Lochnaw has a rich and vibrant history. There is ample evidence of Iron Age activity across the estate. One of the largest Iron Age hill forts in Southern Scotland sits on the edge of the estate at Larbrax overlooking the Irish Sea above a natural cliff top amphitheatre under which now sits Beach Lodge, one of our holiday cottages. The fort, known as Kemp’s Walk, was later believed to have been utilised by Vikings who were expelled from Ireland in the early Middle Ages.
Lochnaw Loch, formerly known as the ‘White Loch, on whose shoreline Lochnaw Castle currently sits, is not a natural feature. It seems it was an artificial creation of the Iron Age, formed by the damming of the Galdenoch Burn which flows through a natural geological basin at the top of Aldouran Glen. The flooding of this basin created what was, in effect, a giant moat. A fort was constructed on one side of the basin and a number of crannogs (artificial mounds of stone and timber on which dwellings were constructed) dotted the new loch. Sadly, the loch side Iron Age fort was dismantled in the Stuart period, the stone being used for the construction of new roads and bridges on the estate, although evidence of the crannogs remain.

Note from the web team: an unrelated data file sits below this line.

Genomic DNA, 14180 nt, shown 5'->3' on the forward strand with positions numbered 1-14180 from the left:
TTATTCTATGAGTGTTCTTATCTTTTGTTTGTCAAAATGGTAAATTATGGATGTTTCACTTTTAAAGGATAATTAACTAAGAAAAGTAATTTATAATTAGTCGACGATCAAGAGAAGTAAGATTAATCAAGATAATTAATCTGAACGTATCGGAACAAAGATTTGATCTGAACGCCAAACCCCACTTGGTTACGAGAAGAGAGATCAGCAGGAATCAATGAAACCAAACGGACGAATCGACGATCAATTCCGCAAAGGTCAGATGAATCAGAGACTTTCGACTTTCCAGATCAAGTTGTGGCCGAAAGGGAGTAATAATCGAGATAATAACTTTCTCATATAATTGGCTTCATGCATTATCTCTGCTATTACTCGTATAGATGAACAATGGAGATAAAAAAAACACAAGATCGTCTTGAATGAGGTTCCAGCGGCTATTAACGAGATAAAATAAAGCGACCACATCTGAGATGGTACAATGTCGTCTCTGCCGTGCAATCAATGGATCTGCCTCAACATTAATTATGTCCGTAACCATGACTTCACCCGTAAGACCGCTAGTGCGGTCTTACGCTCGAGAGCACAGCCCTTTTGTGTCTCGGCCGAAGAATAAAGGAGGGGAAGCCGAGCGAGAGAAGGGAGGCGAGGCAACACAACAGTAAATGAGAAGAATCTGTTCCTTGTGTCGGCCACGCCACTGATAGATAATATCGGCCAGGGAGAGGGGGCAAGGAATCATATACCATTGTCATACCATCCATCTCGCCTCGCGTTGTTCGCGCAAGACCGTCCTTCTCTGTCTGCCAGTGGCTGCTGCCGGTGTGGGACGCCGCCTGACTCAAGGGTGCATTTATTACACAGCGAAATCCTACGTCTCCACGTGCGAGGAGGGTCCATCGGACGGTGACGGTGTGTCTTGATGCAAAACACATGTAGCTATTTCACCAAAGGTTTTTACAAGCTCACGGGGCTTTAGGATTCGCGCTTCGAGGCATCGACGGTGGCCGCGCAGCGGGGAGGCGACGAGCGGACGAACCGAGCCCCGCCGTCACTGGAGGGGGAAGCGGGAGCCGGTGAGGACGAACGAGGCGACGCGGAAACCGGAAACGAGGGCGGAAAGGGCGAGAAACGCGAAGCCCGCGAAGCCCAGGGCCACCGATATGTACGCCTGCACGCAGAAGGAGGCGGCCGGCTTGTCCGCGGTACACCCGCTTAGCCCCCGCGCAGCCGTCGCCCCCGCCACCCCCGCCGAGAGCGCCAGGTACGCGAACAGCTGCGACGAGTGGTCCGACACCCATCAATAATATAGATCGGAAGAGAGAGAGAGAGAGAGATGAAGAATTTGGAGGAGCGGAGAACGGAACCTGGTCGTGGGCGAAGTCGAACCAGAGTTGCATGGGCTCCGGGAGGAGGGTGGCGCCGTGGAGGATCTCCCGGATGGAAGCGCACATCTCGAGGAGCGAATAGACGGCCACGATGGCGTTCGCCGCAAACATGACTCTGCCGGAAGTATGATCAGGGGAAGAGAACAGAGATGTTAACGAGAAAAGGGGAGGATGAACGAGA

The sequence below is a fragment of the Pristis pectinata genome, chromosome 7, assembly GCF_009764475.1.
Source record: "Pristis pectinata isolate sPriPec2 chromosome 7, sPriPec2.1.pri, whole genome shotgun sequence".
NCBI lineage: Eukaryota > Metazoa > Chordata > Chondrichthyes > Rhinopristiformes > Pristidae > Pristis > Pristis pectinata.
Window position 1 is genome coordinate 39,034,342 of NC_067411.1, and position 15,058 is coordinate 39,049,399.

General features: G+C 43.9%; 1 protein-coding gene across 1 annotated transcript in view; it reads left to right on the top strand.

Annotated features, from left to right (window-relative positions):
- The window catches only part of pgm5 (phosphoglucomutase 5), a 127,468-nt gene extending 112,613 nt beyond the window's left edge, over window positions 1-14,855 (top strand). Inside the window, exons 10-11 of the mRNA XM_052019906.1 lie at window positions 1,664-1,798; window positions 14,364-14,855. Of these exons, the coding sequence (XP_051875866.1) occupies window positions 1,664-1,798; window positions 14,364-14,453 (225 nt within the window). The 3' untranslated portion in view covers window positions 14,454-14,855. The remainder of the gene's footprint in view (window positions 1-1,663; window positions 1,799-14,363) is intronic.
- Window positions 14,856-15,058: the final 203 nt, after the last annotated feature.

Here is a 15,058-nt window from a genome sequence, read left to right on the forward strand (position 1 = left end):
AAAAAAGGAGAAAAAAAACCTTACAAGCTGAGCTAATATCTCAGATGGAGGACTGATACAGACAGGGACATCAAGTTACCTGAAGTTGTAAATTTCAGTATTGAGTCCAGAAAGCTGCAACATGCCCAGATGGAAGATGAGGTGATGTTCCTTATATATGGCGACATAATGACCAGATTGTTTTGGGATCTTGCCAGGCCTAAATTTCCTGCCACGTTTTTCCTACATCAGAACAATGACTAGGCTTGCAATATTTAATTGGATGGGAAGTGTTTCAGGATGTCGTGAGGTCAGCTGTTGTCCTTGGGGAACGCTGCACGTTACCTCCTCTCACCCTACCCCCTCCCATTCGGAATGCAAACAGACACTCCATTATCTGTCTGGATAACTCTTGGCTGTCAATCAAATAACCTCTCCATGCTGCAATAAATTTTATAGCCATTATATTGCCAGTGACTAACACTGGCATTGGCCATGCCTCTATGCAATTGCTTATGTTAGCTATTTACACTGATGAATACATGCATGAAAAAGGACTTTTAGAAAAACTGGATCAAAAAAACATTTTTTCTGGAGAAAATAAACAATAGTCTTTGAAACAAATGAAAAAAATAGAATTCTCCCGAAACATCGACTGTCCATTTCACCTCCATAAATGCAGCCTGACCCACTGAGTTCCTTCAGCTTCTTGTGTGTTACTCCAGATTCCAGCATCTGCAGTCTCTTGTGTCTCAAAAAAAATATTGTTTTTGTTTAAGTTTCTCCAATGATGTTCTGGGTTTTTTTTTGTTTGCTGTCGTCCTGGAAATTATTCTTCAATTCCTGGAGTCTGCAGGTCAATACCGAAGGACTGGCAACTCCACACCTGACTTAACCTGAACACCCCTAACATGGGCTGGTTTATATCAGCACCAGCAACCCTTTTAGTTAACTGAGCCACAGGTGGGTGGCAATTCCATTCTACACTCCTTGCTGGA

The original, or ‘Old’, Lochnaw Castle was actually constructed on a rocky outcrop in the middle of Lochnaw Loch. It.s date of origin is unknown although the first record of it dates from 1360 when King David II of Scotland, son of the legendary Robert the Bruce, awarded the royal castle of Lochnaw to an Andrew Agnew for services to the crown. And so began the Agnews 6 century long association with Lochnaw. The arrival of the ‘upstart’ Agnews in a part of Scotland then dominated by the fearsome ”Black’ Douglas Clan, hereditary Lords of Galloway, did not augur well for their future survival. The animosity between the clans culminated in the sacking of Old Lochnaw Castle by the aptly named Archibald the Grim, Earl of Douglas in 1390 and the ejection of the Agnews. However, by 1426 they had resumed hegemony over Lochnaw and began construction of the current castle. The family remained at Lochnaw until 1948 over which time they greatly extended the castle and developed the estate, gardens and grounds to make it one of the jewels in the crown of the Rhins of Galloway. Following the Agnews departure after the Second World War, the estate fell in to almost half a century of neglect until being rescued by the current owners who have endeavoured to try and add some much needed lustre to this faded jewel. The programme of restoration and renewal can be measured in decades, such is the amount of work required to transform the estate from the parlours condition it which it was found but much progress has been made and many more improvements are in the pipeline.